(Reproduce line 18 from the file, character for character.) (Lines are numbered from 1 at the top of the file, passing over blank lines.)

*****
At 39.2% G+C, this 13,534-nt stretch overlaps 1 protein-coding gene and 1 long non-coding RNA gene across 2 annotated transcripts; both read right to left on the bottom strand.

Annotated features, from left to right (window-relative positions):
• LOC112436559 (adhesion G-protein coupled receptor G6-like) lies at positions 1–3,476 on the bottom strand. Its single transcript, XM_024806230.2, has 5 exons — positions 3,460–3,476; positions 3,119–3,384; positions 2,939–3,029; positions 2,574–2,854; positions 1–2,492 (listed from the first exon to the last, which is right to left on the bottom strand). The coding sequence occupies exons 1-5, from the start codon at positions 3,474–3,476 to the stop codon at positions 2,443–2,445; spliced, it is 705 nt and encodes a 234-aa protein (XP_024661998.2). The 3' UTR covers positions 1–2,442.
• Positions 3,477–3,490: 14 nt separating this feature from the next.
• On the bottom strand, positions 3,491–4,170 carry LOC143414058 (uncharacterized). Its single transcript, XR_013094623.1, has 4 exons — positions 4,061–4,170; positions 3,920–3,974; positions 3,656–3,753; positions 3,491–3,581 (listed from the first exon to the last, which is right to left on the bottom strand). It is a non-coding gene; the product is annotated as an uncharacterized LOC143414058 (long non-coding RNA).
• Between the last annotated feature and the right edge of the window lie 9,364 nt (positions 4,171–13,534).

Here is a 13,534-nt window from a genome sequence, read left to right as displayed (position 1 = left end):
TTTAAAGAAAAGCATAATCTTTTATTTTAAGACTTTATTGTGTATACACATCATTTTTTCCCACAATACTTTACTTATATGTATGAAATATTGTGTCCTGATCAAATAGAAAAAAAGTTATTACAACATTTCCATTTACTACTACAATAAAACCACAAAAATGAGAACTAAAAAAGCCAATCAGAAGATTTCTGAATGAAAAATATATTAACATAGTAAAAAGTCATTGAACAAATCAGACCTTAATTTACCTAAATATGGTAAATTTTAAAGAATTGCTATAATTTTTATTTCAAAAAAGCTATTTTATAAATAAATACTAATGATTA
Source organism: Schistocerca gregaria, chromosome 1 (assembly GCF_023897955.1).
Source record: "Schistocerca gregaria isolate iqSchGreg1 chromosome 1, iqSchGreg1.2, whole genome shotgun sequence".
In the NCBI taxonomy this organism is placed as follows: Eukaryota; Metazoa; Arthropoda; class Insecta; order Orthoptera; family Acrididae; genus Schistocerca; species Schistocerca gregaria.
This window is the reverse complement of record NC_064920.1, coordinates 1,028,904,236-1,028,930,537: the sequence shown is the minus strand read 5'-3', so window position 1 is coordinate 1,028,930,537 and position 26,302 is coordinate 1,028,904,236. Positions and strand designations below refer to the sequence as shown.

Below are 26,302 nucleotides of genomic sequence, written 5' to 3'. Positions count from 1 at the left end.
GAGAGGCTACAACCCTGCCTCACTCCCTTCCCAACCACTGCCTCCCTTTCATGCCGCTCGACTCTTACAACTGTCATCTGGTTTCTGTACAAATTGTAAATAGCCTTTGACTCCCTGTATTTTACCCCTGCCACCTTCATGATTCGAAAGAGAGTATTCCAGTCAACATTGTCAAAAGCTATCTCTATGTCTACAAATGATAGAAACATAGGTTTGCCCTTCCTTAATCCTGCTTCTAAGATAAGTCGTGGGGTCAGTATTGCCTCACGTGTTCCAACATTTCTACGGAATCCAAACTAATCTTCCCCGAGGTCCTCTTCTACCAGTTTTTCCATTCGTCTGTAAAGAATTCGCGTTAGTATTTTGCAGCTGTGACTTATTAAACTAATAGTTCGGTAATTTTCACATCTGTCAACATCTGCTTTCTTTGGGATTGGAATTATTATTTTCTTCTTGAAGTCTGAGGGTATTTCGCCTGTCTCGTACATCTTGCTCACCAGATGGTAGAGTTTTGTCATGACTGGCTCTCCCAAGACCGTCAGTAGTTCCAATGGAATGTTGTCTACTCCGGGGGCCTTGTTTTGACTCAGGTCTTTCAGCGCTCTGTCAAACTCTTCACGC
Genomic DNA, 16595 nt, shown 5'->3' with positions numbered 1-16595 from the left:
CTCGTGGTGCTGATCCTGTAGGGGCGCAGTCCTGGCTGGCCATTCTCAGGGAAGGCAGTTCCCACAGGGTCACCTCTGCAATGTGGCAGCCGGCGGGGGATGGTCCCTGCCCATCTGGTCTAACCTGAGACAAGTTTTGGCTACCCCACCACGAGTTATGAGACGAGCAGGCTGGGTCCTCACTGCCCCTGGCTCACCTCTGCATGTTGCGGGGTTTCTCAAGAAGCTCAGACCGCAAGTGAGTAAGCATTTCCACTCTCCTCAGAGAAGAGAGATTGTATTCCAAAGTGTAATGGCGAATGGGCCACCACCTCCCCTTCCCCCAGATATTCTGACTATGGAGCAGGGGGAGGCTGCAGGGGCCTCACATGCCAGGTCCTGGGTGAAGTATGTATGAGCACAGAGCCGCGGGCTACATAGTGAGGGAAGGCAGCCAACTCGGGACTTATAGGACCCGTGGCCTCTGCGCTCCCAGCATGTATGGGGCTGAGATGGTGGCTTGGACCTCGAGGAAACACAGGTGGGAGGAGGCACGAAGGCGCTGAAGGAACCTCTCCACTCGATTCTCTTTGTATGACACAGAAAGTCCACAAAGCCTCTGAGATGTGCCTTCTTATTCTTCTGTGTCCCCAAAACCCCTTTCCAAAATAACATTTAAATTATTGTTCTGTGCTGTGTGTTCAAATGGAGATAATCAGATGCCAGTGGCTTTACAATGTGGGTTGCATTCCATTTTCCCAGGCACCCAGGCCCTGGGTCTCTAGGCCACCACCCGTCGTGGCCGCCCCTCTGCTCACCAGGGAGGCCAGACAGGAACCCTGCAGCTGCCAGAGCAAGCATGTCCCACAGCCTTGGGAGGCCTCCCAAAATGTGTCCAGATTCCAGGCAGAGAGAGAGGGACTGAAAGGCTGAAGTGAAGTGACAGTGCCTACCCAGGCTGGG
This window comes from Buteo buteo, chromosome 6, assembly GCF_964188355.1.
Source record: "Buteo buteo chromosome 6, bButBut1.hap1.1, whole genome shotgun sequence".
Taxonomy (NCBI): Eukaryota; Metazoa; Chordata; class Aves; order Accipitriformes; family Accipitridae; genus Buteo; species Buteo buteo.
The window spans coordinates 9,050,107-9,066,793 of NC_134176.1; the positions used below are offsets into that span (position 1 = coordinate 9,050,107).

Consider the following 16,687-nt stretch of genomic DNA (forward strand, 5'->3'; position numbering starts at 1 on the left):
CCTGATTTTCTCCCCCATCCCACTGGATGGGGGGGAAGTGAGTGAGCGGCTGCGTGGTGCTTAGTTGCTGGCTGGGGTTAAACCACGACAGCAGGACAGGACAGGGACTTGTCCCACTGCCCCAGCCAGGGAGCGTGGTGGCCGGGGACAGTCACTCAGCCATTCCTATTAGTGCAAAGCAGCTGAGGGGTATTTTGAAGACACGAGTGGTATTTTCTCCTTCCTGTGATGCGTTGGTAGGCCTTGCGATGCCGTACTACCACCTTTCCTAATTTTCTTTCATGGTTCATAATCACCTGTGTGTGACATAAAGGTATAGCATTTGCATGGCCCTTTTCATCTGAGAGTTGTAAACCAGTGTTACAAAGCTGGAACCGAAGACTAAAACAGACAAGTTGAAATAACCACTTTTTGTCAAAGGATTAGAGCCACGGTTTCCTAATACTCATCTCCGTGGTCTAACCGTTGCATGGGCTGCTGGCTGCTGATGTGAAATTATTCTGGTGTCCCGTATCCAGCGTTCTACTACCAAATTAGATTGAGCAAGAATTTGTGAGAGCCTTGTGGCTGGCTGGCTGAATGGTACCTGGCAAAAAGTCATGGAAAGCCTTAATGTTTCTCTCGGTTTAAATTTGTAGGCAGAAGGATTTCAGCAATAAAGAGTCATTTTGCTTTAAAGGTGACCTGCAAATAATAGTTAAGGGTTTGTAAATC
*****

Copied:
Source record: "Buteo buteo chromosome 6, bButBut1.hap1.1, whole genome shotgun sequence".